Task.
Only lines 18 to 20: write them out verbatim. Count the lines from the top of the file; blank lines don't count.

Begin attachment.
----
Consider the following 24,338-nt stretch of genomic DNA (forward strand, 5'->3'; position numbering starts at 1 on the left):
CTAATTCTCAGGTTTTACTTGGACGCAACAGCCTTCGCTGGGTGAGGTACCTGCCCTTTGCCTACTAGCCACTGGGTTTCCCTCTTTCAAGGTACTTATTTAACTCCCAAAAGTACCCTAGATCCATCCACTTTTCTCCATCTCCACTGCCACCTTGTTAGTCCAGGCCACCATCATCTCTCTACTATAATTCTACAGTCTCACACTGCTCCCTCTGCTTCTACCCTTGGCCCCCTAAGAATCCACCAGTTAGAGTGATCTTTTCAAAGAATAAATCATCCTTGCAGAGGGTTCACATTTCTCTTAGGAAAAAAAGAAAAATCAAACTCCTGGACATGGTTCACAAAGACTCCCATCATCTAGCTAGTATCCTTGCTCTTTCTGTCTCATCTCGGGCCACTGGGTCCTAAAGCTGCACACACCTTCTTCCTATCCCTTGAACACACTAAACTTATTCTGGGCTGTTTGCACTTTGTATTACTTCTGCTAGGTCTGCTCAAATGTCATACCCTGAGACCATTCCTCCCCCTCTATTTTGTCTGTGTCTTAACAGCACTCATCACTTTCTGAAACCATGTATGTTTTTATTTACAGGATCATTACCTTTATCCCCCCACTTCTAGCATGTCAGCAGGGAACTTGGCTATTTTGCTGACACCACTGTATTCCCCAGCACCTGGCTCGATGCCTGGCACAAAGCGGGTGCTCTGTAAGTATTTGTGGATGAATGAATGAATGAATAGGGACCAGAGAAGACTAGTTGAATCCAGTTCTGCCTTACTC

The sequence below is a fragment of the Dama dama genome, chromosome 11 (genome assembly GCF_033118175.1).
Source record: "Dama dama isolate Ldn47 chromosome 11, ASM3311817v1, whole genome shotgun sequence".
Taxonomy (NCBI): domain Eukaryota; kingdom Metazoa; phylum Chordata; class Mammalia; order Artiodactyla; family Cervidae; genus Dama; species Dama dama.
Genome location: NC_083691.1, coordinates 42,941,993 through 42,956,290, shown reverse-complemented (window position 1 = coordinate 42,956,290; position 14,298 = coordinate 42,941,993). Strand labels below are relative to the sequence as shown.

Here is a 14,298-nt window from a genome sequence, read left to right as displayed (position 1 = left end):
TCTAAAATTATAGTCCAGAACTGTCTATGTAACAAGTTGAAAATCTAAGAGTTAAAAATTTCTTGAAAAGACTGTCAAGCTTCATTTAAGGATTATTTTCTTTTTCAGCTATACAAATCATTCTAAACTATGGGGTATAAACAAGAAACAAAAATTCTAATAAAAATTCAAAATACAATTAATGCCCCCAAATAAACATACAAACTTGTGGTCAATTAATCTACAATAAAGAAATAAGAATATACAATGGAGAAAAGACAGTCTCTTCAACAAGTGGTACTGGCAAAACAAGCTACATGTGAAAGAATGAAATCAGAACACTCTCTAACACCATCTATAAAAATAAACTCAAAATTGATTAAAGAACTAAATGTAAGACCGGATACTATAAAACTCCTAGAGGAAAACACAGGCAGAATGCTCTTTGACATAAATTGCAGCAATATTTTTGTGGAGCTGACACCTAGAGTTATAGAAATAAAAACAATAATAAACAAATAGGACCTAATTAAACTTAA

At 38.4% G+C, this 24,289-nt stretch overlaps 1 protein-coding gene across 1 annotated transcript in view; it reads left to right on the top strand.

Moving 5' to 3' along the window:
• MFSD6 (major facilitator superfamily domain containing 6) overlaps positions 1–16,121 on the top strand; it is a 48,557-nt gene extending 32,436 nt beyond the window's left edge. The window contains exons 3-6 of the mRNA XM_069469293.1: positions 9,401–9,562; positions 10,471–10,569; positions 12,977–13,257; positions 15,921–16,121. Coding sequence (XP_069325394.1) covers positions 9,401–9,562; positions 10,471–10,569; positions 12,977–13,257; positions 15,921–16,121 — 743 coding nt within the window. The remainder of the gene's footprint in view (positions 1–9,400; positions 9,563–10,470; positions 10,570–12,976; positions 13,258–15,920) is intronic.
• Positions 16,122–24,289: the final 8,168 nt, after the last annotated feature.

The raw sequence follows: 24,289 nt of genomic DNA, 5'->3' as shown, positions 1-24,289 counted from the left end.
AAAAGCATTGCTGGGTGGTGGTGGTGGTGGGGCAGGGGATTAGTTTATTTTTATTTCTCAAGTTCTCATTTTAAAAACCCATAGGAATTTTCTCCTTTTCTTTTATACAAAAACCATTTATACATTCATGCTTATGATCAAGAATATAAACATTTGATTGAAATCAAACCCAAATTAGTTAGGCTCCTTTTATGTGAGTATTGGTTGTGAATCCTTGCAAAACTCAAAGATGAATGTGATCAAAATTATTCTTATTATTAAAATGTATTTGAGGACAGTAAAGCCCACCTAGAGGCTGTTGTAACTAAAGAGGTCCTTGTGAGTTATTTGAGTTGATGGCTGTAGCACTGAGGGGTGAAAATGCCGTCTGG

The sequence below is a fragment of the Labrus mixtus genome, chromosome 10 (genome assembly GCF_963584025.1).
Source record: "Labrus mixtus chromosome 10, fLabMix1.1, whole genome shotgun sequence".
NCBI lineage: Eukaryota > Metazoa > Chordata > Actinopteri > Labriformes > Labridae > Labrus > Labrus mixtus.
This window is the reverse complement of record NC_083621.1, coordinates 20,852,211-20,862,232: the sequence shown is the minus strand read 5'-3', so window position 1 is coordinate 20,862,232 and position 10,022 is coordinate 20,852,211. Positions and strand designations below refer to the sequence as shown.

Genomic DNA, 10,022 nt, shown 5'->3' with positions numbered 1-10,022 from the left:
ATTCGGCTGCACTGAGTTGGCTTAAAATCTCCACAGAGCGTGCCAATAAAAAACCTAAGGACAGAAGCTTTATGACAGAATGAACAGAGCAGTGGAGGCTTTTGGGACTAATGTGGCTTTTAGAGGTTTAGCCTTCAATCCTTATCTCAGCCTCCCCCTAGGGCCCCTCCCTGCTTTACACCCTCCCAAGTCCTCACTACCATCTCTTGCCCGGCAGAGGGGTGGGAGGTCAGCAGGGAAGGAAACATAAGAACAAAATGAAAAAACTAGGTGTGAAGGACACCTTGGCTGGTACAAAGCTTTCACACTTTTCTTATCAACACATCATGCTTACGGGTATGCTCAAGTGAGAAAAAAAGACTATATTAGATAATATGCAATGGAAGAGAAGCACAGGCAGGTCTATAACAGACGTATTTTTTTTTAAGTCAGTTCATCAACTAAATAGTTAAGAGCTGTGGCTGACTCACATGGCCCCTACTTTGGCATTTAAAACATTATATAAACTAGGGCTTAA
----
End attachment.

This window is the reverse complement of record NC_083621.1, coordinates 20,852,211-20,862,232: the sequence shown is the minus strand read 5'-3', so window position 1 is coordinate 20,862,232 and position 10,022 is coordinate 20,852,211. Positions and strand designations below refer to the sequence as shown.

Genomic DNA, 10,022 nt, shown 5'->3' with positions numbered 1-10,022 from the left:
ATTCGGCTGCACTGAGTTGGCTTAAAATCTCCACAGAGCGTGCCAATAAAAAACCTAAGGACAGAAGCTTTATGACAGAATGAACAGAGCAGTGGAGGCTTTTGGGACTAATGTGGCTTTTAGAGGTTTAGCCTTCAATCCTTATCTCAGCCTCCCCCTAGGGCCCCTCCCTGCTTTACACCCTCCCAAGTCCTCACTACCATCTCTTGCCCGGCAGAGGGGTGGGAGGTCAGCAGGGAAGGAAACATAAGAACAAAATGAAAAAACTAGGTGTGAAGGACACCTTGGCTGGTACAAAGCTTTCACACTTTTCTTATCAACACATCATGCTTACGGGTATGCTCAAGTGAGAAAAAAAGACTATATTAGATAATATGCAATGGAAGAGAAGCACAGGCAGGTCTATAACAGACGTATTTTTTTTTAAGTCAGTTCATCAACTAAATAGTTAAGAGCTGTGGCTGACTCACATGGCCCCTACTTTGGCATTTAAAACATTATATAAACTAGGGCTTAA